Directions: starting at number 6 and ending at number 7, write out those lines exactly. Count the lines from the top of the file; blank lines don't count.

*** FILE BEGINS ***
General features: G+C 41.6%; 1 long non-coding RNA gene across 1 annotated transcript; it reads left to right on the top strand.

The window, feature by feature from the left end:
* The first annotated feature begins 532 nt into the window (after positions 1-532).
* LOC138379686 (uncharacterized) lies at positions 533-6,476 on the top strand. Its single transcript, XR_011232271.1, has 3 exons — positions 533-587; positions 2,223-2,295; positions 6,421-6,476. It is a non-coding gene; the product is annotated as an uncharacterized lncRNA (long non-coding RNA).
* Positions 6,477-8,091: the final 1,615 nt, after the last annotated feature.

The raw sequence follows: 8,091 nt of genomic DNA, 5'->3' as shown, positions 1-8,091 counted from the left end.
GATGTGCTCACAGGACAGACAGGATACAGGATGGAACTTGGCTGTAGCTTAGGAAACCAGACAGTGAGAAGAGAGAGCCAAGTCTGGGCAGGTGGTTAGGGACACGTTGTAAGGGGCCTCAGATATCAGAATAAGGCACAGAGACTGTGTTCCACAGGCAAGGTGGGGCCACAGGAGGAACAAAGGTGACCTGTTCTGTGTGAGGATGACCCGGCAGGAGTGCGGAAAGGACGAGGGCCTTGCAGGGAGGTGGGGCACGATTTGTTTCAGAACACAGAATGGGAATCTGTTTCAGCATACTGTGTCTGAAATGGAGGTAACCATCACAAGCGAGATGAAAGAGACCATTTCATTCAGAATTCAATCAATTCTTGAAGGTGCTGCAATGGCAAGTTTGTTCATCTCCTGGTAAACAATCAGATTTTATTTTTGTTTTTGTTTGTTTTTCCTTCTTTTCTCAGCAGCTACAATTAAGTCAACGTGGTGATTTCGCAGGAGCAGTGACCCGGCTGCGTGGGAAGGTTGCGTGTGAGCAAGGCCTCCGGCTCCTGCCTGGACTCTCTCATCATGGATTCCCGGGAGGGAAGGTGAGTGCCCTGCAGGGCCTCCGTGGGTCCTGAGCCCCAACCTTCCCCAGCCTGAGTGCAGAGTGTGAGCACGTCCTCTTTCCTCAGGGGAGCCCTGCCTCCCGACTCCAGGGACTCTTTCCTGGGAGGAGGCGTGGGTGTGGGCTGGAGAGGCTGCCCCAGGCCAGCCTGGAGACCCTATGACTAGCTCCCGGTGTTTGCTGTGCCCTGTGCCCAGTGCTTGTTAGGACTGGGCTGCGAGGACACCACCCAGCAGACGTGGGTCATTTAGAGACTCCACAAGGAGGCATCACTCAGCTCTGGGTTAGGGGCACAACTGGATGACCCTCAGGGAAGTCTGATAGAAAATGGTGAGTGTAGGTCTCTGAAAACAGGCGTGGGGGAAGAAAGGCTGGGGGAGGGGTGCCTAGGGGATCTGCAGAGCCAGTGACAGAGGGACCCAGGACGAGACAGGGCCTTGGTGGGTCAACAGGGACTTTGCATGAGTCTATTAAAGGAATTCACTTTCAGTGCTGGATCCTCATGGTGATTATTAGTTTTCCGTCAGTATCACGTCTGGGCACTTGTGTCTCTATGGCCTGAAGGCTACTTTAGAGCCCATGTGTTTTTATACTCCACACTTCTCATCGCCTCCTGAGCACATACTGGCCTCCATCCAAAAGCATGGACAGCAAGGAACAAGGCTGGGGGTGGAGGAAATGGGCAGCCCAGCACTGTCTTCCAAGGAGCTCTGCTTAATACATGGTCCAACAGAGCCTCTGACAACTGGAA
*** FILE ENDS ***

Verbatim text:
The raw sequence follows: 8,091 nt of genomic DNA, 5'->3' as shown, positions 1-8,091 counted from the left end.
GATGTGCTCACAGGACAGACAGGATACAGGATGGAACTTGGCTGTAGCTTAGGAAACCAGACAGTGAGAAGAGAGAGCCAAGTCTGGGCAGGTGGTTAGGGACACGTTGTAAGGGGCCTCAGATATCAGAATAAGGCACAGAGACTGTGTTCCACAGGCAAGGTGGGGCCACAGGAGGAACAAAGGTGACCTGTTCTGTGTGAGGATGACCCGGCAGGAGTGCGGAAAGGACGAGGGCCTTGCAGGGAGGTGGGGCACGATTTGTTTCAGAACACAGAATGGGAATCTGTTTCAGCATACTGTGTCTGAAATGGAGGTAACCATCACAAGCGAGATGAAAGAGACCATTTCATTCAGAATTCAATCAATTCTTGAAGGTGCTGCAATGGCAAGTTTGTTCATCTCCTGGTAAACAATCAGATTTTATTTTTGTTTTTGTTTGTTTTTCCTTCTTTTCTCAGCAGCTACAATTAAGTCAACGTGGTGATTTCGCAGGAGCAGTGACCCGGCTGCGTGGGAAGGTTGCGTGTGAGCAAGGCCTCCGGCTCCTGCCTGGACTCTCTCATCATGGATTCCCGGGAGGGAAGGTGAGTGCCCTGCAGGGCCTCCGTGGGTCCTGAGCCCCAACCTTCCCCAGCCTGAGTGCAGAGTGTGAGCACGTCCTCTTTCCTCAGGGGAGCCCTGCCTCCCGACTCCAGGGACTCTTTCCTGGGAGGAGGCGTGGGTGTGGGCTGGAGAGGCTGCCCCAGGCCAGCCTGGAGACCCTATGACTAGCTCCCGGTGTTTGCTGTGCCCTGTGCCCAGTGCTTGTTAGGACTGGGCTGCGAGGACACCACCCAGCAGACGTGGGTCATTTAGAGACTCCACAAGGAGGCATCACTCAGCTCTGGGTTAGGGGCACAACTGGATGACCCTCAGGGAAGTCTGATAGAAAATGGTGAGTGTAGGTCTCTGAAAACAGGCGTGGGGGAAGAAAGGCTGGGGGAGGGGTGCCTAGGGGATCTGCAGAGCCAGTGACAGAGGGACCCAGGACGAGACAGGGCCTTGGTGGGTCAACAGGGACTTTGCATGAGTCTATTAAAGGAATTCACTTTCAGTGCTGGATCCTCATGGTGATTATTAGTTTTCCGTCAGTATCACGTCTGGGCACTTGTGTCTCTATGGCCTGAAGGCTACTTTAGAGCCCATGTGTTTTTATACTCCACACTTCTCATCGCCTCCTGAGCACATACTGGCCTCCATCCAAAAGCATGGACAGCAAGGAACAAGGCTGGGGGTGGAGGAAATGGGCAGCCCAGCACTGTCTTCCAAGGAGCTCTGCTTAATACATGGTCCAACAGAGCCTCTGACAACTGGAA